Gaddafi's Ace In The Hole? Algeria (Part 2)
Cross-posted from Counterpunch.
Algeria, Part 1: Where the Demonstrators Wave Black Flags
At this moment when it appears that Muammar Gaddafi's days in power are numbered, the Libyan leader has made it clear repeatedly that he will stay and fight. So far he has. His domestic support is evaporating around him, leaders of the country's 140 tribes siding with the rebels, military units siding with the rebellion in larger and larger numbers, air force pilots and naval vessels defecting to Malta. Much of his government, other than his sons, has abandoned him as well.
What is left?
Those heavily armed private militias controlled by his sons? The army of mercenaries from sub-Saharan Africa? Some Mirage jet fighter planes with, until now, pilots less than willing to bomb rebel strongholds? All that is true. Yet while the U.S. and Europe work to isolate Gaddafi, he is not completely alone and without allies.
Libya appears more and more headed for civil war. Given his ever shrinking domestic base, one has to wonder how it is that Gaddafi can appear so defiant? It might come from the fact that he is not entirely isolated and alone. Indeed, the support that Gaddafi is garnering has stiffened the colonel's backbone.
Gaddafi has the support of at least one important regional ally, the Algerian government, which has both militarily and diplomatically thrown its full (and substantial) weight behind his effort to retain power. In so doing, it would appear that Algeria, which has long cooperated with the US and NATO on its North and Sub-Saharan Africa anti-terrorism policies, is breaking ranks to protect its regime's very survival.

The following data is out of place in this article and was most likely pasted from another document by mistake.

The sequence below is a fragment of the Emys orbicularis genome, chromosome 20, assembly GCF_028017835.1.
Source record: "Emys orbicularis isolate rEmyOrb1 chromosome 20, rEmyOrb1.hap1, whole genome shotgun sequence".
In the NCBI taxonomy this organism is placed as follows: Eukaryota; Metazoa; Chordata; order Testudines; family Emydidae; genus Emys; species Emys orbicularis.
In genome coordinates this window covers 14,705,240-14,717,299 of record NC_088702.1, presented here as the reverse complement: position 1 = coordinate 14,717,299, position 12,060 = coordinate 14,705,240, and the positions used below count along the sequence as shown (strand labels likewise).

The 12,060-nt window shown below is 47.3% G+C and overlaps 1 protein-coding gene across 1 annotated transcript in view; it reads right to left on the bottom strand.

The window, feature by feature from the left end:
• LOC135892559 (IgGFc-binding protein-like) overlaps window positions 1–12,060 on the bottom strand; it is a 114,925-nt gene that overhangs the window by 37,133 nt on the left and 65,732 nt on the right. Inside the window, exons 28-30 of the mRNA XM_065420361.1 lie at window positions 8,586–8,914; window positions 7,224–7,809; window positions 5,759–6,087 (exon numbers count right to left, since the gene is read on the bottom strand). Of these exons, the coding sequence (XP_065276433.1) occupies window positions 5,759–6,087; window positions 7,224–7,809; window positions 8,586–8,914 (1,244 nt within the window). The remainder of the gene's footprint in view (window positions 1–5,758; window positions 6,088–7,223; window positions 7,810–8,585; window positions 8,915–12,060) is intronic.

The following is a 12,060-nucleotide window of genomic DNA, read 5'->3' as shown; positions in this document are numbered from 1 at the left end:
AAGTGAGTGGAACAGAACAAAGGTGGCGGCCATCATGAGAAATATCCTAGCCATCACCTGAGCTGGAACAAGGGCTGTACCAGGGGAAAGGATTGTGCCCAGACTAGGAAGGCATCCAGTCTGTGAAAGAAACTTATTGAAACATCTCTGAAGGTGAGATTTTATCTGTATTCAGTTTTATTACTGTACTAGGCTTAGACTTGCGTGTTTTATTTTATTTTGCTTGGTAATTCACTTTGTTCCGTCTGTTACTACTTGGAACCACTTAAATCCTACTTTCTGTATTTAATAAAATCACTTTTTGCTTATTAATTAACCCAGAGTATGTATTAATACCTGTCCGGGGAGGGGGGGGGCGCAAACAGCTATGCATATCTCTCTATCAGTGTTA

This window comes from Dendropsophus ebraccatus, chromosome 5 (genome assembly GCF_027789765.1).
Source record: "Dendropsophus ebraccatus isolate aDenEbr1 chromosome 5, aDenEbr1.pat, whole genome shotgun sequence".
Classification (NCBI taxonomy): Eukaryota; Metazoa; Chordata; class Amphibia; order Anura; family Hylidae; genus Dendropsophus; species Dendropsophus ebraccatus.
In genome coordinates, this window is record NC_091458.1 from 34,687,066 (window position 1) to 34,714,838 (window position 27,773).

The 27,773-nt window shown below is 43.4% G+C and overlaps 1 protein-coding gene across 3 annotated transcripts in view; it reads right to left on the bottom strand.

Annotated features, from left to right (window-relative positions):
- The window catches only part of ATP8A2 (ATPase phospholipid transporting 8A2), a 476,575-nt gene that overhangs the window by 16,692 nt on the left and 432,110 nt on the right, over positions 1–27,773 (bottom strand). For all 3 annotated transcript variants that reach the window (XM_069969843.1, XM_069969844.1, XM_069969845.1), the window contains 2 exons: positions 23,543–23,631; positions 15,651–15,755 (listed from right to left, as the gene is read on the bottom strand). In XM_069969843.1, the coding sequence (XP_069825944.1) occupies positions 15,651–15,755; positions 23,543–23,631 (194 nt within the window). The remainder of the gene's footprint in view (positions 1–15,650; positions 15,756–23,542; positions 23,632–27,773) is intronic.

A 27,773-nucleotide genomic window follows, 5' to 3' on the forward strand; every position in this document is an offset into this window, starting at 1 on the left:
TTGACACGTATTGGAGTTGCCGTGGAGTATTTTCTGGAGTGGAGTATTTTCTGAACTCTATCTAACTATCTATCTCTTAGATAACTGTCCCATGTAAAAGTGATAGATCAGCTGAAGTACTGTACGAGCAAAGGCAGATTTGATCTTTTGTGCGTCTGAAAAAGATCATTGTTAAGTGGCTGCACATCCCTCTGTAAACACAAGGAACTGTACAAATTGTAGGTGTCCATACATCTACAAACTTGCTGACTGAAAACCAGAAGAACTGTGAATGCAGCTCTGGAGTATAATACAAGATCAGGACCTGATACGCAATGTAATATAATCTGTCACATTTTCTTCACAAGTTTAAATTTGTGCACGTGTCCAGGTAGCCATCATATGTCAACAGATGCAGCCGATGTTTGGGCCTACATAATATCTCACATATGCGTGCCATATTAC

Since its independence, Algeria has been controlled by its military which lives high off the country's oil profits at the expense of its own people. Algeria's leaders fear that if Gaddafi falls, their hold on power will be that much more fragile. Their support of Gaddafi is very much one to save their own skins.
If Mubarak saw the writing on the wall as Ben Ali's little castle in Tunisia crumbled, so the Algerian military leadership understands that if Gaddafi falls, it very likely is next in line, or if not, not very far down the list. Desperate to cling to power, the Algerian government is – offering a few political and economic concessions it is true – essentially reorganizing the state's substantial repressive apparatus to weather the protest storm. But in addition, it is pulling out all stops to support Gaddafi's increasingly feeble hold on power.
Maybe it is the support of its North African oil producing ally Algeria that has given Gaddafi that confident appearance that he can indeed – with a little help from his friends – hold out longer. An alliance of two of Africa's most important oil producing countries is nothing to sneeze at, and could have all kinds of implications, consequences. Should the alliance between the two tighten, and they engage in a common front oil embargo, which some news outlets speculate could happen, oil prices could jump to as high as $220 a barrel.
Less than a week ago, an Algerian human rights group based in Germany Algeria Watch published a statement alleging that the Algerian government is providing material aid – in the form of armed military units – to Muammar Gaddafi to help prop up his shrinking (and sinking) regime. The statement is found on the website of an Algerian youth group, Mouvement Rachad, involved in the current protests against the current Algerian government.
The statement opens as such:
It is with both sadness and anger that we have learned that the Algerian government has sent armed detachments to Libya to commit crimes against our Libyan brothers and sisters who have risen up against the bloody and corrupt regime of Muammar Khadafi [their spelling]. These armed detachments were first identified in western Libya in the city of Zaouia where some among them have been arrested. This has been reported in the media and confirmed by eye witnesses. (Prince translation)